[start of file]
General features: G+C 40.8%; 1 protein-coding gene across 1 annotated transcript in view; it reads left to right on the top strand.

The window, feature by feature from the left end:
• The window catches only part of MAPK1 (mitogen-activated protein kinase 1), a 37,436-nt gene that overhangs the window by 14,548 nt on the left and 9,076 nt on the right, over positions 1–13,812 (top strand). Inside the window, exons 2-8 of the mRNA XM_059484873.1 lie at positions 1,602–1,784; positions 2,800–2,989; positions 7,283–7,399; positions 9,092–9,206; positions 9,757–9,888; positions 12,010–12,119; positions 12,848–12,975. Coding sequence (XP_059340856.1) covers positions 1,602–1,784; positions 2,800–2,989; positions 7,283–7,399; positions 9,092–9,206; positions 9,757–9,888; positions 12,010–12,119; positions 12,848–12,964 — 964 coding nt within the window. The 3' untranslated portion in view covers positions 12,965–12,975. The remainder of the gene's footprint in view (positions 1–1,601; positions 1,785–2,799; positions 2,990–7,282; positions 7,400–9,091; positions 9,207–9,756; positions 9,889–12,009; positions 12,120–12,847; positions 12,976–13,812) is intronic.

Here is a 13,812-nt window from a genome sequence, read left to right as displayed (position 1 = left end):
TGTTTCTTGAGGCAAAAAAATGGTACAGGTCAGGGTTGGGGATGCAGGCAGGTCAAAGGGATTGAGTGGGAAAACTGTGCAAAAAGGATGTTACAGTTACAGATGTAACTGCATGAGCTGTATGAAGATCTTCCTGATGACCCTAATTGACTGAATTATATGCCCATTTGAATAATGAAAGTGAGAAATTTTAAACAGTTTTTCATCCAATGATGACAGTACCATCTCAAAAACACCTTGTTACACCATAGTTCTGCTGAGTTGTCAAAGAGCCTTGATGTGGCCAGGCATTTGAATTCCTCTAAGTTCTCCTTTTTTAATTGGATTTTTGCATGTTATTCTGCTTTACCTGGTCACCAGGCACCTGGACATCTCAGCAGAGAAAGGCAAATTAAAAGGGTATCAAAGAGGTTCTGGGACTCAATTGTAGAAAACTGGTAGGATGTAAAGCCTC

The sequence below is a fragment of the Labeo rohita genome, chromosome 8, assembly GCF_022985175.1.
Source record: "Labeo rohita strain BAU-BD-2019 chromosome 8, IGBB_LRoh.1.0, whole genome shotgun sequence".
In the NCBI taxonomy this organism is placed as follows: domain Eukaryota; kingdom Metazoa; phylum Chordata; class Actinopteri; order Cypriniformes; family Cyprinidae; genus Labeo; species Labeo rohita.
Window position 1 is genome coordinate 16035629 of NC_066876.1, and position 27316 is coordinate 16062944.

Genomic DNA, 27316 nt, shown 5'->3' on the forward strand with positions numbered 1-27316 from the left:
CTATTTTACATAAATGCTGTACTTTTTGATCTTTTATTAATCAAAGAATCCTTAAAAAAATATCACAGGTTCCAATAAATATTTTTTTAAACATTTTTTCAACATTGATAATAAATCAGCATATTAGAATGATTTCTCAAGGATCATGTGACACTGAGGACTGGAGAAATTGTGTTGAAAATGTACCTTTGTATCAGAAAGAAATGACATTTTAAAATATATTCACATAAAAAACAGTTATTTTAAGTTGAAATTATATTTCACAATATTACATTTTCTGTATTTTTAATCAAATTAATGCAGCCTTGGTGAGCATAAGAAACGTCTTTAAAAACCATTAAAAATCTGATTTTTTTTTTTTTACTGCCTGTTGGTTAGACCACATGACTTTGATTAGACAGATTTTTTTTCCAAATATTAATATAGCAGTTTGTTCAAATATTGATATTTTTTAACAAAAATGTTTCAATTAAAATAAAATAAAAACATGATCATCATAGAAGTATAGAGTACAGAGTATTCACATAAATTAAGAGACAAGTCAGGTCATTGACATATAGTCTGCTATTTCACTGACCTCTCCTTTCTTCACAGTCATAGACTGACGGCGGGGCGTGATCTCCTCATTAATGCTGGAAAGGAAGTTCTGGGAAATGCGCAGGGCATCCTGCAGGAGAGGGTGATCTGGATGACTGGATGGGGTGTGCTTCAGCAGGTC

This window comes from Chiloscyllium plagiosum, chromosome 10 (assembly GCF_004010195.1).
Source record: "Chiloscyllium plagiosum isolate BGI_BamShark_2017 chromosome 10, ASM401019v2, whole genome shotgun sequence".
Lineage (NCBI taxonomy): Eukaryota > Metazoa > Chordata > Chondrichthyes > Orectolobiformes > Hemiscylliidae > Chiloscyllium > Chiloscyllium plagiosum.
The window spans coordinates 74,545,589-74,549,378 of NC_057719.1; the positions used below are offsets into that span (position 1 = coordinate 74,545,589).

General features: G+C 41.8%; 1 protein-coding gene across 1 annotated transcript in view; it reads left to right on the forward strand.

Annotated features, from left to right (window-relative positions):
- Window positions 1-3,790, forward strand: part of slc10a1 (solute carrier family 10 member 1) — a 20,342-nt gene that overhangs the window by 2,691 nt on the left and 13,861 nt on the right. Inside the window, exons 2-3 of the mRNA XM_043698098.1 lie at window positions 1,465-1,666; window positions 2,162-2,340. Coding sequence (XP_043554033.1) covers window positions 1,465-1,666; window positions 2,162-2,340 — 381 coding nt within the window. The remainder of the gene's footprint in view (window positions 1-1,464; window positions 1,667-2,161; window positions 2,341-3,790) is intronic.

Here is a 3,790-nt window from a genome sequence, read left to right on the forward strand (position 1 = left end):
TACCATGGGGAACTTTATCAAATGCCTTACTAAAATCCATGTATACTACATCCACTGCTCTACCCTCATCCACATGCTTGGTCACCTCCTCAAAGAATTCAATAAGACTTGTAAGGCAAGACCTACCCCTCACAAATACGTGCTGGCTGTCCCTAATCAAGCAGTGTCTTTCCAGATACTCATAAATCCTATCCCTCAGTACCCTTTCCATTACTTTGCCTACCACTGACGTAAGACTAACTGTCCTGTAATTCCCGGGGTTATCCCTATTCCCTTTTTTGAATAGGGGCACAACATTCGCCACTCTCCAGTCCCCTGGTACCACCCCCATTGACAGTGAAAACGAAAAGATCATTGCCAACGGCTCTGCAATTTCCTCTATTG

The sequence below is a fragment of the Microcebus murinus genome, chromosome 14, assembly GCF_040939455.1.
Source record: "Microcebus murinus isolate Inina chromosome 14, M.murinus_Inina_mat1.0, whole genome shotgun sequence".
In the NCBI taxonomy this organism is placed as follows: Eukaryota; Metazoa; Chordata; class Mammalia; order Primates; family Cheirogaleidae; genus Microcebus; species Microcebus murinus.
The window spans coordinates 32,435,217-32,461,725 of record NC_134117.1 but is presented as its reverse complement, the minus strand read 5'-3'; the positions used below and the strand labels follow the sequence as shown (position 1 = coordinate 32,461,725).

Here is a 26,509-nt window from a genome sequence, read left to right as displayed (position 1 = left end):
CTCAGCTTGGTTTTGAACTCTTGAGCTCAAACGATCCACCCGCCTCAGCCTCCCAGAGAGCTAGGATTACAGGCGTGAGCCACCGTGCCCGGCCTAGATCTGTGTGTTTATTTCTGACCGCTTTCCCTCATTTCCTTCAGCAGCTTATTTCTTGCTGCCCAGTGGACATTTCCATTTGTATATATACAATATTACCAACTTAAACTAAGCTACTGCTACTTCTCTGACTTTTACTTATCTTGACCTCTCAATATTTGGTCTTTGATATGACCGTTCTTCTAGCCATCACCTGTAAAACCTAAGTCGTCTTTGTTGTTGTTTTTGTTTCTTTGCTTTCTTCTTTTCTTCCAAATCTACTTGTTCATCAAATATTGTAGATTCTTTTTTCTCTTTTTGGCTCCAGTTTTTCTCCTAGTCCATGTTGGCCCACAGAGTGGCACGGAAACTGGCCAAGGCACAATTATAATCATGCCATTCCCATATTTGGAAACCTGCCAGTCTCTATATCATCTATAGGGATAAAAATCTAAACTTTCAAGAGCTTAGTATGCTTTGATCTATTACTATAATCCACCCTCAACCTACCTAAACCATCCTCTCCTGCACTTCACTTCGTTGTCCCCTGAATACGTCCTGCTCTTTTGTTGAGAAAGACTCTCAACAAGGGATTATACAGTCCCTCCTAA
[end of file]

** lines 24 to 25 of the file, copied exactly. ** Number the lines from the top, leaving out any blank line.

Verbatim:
The window spans coordinates 32,435,217-32,461,725 of record NC_134117.1 but is presented as its reverse complement, the minus strand read 5'-3'; the positions used below and the strand labels follow the sequence as shown (position 1 = coordinate 32,461,725).

Here is a 26,509-nt window from a genome sequence, read left to right as displayed (position 1 = left end):